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Premium softs

According to Coca-Cola Europacific Partners’ senior trade communications manager Amy Burgess, 28% of people abstain from drinking alcohol (source: YouGov survey) all year round and this time last year, almost one in 10 people in Great Britain were planning to take part in an alcohol-free January.

She says: “This has resulted in an alcohol-free January growing in popularity every year. Pubs should see this as an opportunity to grow their soft drinks sales and ensure they have a range of options to cater for those who are not drinking alcohol, but who still want to go out.”

Sparkling soft drinks enjoyed on their own can offer an alternative to beer, wine, mixed drinks and cocktails, explains Burgess. For many, an alcohol-free January is part of a new year health kick so venues should ensure their range includes plenty of low and no-sugar options, like Coca-Cola Zero Sugar and Diet Coke.

“Premium drinks are a key driver of growth in soft drinks, as consumers look for more indulgent choices. In fact, 60% of consumers look to treat themselves when they go out to eat and drink (source: CGA). Adult soft drinks like Appletiser should form a core part of operators’ ranges to make sure they are offering a selection of more premium options for those choosing not to drink. Appletiser offers a sparkling alcohol-free option to sparkling wine.

“A recent survey revealed 58% of people think a crisp, refreshing taste is one of the most important aspects of an adult soft drink (source: CGA). Made with pure fruit juice, and with no added sugar, Appletiser delivers on taste and is particularly appealing to health-conscious consumers. It can be enjoyed on its own or as a base for non-alcoholic cocktails.” Other mixers for non-alcoholic cocktails include Schweppes Pink Soda and Slimline Elderflower.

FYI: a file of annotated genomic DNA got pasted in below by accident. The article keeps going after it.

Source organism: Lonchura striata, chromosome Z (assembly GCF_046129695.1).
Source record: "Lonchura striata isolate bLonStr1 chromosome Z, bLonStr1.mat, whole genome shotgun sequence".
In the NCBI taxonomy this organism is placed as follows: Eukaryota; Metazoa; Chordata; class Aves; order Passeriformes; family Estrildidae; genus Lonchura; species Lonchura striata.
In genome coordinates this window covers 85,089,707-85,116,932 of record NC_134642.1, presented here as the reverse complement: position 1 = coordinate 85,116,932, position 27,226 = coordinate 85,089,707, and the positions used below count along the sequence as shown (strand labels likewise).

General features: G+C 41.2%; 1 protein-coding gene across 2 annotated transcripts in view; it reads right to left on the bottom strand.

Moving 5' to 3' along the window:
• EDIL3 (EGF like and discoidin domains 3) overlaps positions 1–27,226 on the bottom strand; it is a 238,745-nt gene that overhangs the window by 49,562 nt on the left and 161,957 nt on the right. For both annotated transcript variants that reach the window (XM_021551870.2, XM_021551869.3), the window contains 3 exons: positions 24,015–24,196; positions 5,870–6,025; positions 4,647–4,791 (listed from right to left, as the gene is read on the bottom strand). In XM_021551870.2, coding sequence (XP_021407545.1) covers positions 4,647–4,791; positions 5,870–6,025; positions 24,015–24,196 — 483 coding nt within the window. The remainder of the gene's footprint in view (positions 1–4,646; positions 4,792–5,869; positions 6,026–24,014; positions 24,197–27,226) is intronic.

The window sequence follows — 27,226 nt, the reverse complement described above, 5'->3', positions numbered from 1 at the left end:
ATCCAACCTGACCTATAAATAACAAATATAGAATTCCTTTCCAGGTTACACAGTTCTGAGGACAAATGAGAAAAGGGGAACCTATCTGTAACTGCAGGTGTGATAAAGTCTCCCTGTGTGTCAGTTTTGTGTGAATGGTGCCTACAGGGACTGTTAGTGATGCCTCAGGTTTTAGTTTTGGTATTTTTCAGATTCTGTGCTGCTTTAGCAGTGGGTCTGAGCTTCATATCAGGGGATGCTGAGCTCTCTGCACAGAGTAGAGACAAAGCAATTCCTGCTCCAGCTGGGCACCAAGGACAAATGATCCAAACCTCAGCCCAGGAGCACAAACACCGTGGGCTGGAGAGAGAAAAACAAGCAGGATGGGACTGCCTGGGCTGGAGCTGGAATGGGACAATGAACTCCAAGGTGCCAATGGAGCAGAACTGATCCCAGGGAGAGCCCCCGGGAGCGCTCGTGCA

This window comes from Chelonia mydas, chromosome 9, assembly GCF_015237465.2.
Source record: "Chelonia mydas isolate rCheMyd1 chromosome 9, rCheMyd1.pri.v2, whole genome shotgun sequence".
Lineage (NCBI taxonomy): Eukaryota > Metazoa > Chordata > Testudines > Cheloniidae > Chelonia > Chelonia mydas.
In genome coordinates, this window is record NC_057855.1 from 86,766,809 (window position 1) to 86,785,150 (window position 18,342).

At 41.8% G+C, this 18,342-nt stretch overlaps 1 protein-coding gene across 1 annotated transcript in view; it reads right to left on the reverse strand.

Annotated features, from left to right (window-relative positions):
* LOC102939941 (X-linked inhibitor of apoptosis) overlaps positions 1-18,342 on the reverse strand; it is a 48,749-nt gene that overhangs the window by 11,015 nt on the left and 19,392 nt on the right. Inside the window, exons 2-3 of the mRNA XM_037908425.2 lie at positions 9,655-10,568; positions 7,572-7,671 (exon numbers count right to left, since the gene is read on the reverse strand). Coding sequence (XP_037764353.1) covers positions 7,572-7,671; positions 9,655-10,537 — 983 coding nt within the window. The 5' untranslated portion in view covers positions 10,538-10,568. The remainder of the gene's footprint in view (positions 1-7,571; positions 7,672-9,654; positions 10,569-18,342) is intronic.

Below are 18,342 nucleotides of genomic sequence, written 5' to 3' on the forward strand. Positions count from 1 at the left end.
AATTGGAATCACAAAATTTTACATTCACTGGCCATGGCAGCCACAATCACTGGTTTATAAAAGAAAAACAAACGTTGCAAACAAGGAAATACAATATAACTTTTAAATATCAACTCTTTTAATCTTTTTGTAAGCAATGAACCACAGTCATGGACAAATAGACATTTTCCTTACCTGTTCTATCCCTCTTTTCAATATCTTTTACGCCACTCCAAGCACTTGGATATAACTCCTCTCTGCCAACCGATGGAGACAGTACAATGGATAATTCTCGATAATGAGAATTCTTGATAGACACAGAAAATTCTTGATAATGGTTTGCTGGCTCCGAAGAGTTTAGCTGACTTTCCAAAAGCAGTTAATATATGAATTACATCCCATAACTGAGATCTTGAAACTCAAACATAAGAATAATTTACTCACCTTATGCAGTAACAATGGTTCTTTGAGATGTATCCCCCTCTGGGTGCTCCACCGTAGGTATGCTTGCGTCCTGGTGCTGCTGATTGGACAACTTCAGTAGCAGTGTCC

Kombucha is gaining popularity

Another soft drink that has made itself noticed during the past few years has been kombucha. One brand keen to make a difference is Good Earth. which produces kombucha, energy drinks and teas. It says starting the new year on a healthier note means pubs would be wise to offer easy-to-serve soft drinks.


Good Earth Kombucha says Kam Media research shows 36% of 18 to 24-year-olds are drinking less alcohol than they did before Covid, and 98% of these plan to continue to moderate their drinking.

The company said kombucha is today one of the fastest growing sectors in soft drinks, worth around £16m in the UK and estimated to grow to £53m by 2023 (source: AC Nielsen data). The drink is particularly popular among younger drinkers and is becoming more familiar in pubs and bars pepping up their drinks offering.

“People are much more mindful and health aware and this is influencing food and drink choices,” says Liliana Jaurequi, brand manager for Good Earth. “Increased popularity of plant-based diets too is enhancing appeal of drinks with natural ingredients.”

Good Earth’s drinks range includes three kombuchas and two all-natural energy drinks, alongside a range of expertly blended black teas, fruit infusions and green teas.

Meanwhile, Ben Queen-Fryer, chef and owner of the Dog & Gun, Skelton, near Penrith, is the creator of a range of sodas made to decades’ old family recipes.

Armed with his culinary knowledge, Queen-Fryer set about adapting his family recipes so customers at the Dog & Gun could enjoy artisan, hand pressed, naturally brewed sodas, rather than settle for the “usual syrupy synthetically flavoured soft drinks that are served across the country”.

The Queen-Fryer’s drinks range currently includes two soda flavours. Currant Cola is made with blackcurrants, ginger, cinnamon, lavender, coriander seed and star anise, which are said to add a depth of flavour rounded off with a subtle hint of ginger making it ideal for pairing with hearty stews, beef, lamb, game and cheeses.

The Cumbrian-based manufacturer’s second variant is Grapefruit Soda, which is made predominately with pink grapefruit, a hit of ginger, a pinch of cloves and a subtle hint of tropical lime to round off the finish. It is said to pair well with leafy salads, fish, chicken and pork dishes.